Quantifying Speed’s Value in Small Business Lending

Our recent post, In Small Business Lending, Slow and Steady Loses the Race, explores the pressing “need for speed” small business borrowers increasingly seek – and find with alternative lenders. Speed matters so much to these borrowers, in fact, they’re willing to accept alternative lenders’ onerous borrowing costs to cross the finish line to capital faster.


Small business borrowers have quantified the extra cost they’re willing to incur to access loan capital more rapidly. Can you similarly quantify speed’s value to lenders? Excelsior Growth Fund (EGF), a New York State-certified CDFI and a Mirador partner, recently shared stats to answer this question. Their findings are eye-opening.


The EGF SmartLoanTM program launched in August 2015 on the Mirador platform. Analyzing the early results, EGF quantified the dollar value of speed as follows:


  • Reduced loan origination costs by 25-50%. A faster online loan application minimized back-and-forth between borrowers and lenders considerably. Pre-sorting by the lender’s credit parameters accelerated loan analysis, too. These cost-savings make for happier loan officers, too, removing tedium while allowing them to focus on higher-value work.
  • Improved efficiencies on declined loans. Previously, loan applications that were a “clear no” accounted for 30-40% of EGF loan officers’ time. Now these non-performing applications are declined immediately, with only a $30 credit check cost incurred.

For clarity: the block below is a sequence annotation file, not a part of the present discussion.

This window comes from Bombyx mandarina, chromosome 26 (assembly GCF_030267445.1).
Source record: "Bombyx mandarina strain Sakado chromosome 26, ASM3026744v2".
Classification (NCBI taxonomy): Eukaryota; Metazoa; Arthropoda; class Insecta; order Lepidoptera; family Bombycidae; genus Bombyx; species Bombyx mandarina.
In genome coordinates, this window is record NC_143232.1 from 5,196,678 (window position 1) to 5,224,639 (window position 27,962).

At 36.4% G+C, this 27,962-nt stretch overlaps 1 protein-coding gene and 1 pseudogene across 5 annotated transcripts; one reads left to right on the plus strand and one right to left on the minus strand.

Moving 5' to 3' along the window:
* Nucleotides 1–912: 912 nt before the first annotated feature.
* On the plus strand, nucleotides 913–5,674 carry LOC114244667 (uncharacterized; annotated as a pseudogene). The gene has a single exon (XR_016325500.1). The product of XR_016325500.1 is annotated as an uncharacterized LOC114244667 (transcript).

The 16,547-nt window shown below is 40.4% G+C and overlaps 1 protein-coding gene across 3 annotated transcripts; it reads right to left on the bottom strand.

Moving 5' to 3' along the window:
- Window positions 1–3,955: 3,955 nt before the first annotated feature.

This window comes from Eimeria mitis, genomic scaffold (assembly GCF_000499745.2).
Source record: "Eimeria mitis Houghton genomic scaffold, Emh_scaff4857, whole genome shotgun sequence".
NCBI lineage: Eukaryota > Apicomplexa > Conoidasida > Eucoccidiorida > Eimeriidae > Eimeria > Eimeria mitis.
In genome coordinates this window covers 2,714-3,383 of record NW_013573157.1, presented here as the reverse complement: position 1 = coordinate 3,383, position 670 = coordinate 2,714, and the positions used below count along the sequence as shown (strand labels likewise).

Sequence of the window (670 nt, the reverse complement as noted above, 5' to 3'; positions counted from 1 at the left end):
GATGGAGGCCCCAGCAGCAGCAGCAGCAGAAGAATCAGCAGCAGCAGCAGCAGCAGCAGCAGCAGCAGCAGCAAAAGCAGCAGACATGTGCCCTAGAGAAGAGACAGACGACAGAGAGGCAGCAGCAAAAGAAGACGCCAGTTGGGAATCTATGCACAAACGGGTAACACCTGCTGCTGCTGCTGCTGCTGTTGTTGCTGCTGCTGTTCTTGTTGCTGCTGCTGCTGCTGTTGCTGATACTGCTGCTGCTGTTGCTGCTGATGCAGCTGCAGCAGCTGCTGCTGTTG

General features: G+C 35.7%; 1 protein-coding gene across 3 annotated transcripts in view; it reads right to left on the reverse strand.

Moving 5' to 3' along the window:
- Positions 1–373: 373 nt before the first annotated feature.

• Increased profitability. Time- and cost-savings from accelerating loan speed has helped EGF improve bottom-line results in a directly measurable way.


EGF SmartLoan borrowers are reaping material benefits from speed improvements as well. The premium they were willing to pay alternative lenders for speed upfront often results in an untenable loan-cost burden long-term. On average, EGF SmartLoan borrowers have saved $6,800/mo in cash flow compared to rates offered by digital marketplaces like OnDeck and Kabbage. It’s not possible to quantify how many of these borrowers would’ve ultimately defaulted on these expensive loans, but certainly more than a few. It turns out speed curtails default costs indirectly as well.


For more information, see this case study. We will continue to share the quantifiable results of improved loan speeds in coming posts.

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